The film covers other aspects of French colonialism, through Ottinger’s visits to the Palais de la Porte Dorée (Palace of the Golden Gate), whose bas-reliefs depict France’s plunder of the colonies’ sugar, cotton, and fruit. She observes that the building later housed the Musée National des Arts d’Afrique et d’Océanie (National Museum of the Arts of Africa and Oceana), now the Musée Nationale de l’Histoire de l’Immigration (National Museum of the History of Immigration), and she spends time at the Drouot auction house, where items like postcards from French soldiers living in Saigon are auctioned off.

Ottinger recounts her move to the Latin Quarter, where she lived in a garret facing the Sorbonne, giving her the opportunity to enjoy the many nearby art galleries and movie theaters, particularly the Cinématique Française. Here she saw films three times a week, including, of course, those by Jean-Luc Godard and others of the French New Wave. She also recalls her visits to the Musée Gustave Moreau, with its floor to ceiling paintings, and to the Bibliothèque Nationale (National Library), where, in a present-day clip, we see patrons sitting in front of giant art books brought to them on carts by the librarians. Ottinger notes that the writer Walter Benjamin, a German refugee, often spent time at the library when he wasn’t strolling Paris’s famous arcades.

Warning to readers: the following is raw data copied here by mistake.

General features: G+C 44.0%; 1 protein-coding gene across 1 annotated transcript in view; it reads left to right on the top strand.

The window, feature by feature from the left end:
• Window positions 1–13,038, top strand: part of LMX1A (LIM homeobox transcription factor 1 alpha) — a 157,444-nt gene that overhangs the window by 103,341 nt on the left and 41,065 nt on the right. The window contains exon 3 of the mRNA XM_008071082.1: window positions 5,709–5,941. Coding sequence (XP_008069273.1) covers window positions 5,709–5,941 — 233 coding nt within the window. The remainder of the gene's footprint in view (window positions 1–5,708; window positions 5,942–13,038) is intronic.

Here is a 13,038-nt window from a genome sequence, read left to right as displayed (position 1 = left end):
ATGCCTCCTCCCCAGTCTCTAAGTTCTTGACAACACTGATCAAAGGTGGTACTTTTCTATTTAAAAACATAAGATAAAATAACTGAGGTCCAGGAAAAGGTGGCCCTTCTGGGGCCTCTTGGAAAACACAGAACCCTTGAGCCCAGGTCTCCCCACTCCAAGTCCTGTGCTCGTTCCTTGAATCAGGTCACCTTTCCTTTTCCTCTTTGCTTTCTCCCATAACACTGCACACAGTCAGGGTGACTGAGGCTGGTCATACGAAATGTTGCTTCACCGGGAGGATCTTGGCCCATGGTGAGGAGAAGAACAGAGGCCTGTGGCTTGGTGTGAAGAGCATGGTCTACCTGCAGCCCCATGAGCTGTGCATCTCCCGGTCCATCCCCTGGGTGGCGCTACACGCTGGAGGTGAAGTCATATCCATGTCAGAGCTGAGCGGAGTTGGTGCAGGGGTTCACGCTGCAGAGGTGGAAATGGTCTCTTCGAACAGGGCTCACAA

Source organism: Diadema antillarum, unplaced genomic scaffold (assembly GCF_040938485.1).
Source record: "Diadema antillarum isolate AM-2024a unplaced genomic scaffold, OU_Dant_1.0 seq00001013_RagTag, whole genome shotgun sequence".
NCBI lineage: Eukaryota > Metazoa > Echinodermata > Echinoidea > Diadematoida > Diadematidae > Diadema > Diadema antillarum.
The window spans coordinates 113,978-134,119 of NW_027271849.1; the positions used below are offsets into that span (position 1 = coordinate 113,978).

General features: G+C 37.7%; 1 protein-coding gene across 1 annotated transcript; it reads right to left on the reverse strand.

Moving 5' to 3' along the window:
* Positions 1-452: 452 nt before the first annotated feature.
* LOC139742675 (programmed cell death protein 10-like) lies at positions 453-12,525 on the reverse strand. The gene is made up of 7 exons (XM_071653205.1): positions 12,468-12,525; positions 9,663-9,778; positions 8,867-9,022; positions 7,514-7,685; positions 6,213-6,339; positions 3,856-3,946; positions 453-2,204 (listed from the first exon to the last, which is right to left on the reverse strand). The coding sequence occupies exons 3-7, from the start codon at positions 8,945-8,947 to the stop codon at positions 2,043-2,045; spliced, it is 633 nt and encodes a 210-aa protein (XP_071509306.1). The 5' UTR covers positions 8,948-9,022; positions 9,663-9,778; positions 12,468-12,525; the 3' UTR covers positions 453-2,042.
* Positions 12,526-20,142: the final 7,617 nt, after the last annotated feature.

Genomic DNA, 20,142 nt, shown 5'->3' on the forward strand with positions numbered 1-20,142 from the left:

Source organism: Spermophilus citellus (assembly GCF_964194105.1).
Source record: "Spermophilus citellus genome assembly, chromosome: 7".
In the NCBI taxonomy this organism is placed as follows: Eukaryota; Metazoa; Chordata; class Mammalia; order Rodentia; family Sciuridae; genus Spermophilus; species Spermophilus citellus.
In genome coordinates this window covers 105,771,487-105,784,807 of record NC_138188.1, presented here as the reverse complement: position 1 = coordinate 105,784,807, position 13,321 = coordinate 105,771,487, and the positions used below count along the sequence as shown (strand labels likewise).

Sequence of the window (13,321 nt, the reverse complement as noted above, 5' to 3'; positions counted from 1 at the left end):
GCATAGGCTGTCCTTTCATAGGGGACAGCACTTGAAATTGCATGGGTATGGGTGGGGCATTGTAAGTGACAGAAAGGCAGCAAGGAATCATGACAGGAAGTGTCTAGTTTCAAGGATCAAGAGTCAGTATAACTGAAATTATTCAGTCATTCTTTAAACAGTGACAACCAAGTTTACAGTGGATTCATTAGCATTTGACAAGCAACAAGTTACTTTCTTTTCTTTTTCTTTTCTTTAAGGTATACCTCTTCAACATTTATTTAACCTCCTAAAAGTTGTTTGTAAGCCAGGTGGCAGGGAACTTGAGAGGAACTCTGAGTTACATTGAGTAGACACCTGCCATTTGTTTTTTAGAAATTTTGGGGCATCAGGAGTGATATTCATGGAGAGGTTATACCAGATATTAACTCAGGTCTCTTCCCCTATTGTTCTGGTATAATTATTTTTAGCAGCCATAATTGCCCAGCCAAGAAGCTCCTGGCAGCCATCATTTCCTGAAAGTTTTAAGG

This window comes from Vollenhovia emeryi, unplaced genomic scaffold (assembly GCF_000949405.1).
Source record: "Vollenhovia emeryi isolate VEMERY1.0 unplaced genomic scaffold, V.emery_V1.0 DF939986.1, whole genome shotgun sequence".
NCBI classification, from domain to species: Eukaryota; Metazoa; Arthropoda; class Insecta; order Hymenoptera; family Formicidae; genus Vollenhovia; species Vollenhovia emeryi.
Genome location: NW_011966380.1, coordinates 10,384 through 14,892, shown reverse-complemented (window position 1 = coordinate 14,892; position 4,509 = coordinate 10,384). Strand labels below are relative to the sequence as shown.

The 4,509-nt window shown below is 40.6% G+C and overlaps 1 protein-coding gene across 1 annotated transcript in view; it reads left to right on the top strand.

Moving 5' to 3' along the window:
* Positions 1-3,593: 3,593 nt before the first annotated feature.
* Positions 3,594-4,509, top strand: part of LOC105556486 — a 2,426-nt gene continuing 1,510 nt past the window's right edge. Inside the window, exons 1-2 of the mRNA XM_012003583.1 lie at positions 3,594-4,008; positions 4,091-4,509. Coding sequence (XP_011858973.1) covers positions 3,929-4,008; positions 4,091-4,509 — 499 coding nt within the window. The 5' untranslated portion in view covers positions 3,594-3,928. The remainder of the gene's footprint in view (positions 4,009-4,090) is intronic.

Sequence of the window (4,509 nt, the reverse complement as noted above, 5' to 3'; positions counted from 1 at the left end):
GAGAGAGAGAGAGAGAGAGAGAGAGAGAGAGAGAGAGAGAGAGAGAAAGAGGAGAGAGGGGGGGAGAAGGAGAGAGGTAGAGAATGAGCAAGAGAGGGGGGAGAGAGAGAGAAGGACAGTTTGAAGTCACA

The later sections of the film explore Ottinger’s experiences of Parisian nightlife, particularly its jazz clubs; protests against the Vietnam War; and the student demonstrations of May 1968.

Those last two upheavals affected Ottinger’s friendships, sending the artist back to Germany in 1969, where she eventually decided to become a filmmaker, a vocation that allowed her to unite all her interests, including “the public and the private,” “music and language,” “politics and poetry,” “grief and joy.”

At the end of the film, we hear Edith Piaf singing her classic “Je ne regrette rien,” whose nostalgic tone is undercut by a note on the screen telling us that Piaf dedicated the song to the French Foreign Legion, which fought in France’s colonial wars—a fitting conclusion to a memoir that captures the complexity of a decade.


Published by Jen Rappaport

A writer, copyeditor, proofreader, translator, and website expert in New York, Jen studied English and French literature in college and graduate school and the French language in Paris, the South of France, and Quebec. She loves exploring the books and culture of francophone regions around the world.

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  1. Glad you followed through on your idea to change the blog’s focus.

    Excellent review of an interesting film.

    Sent from my iPad


    Liked by 1 person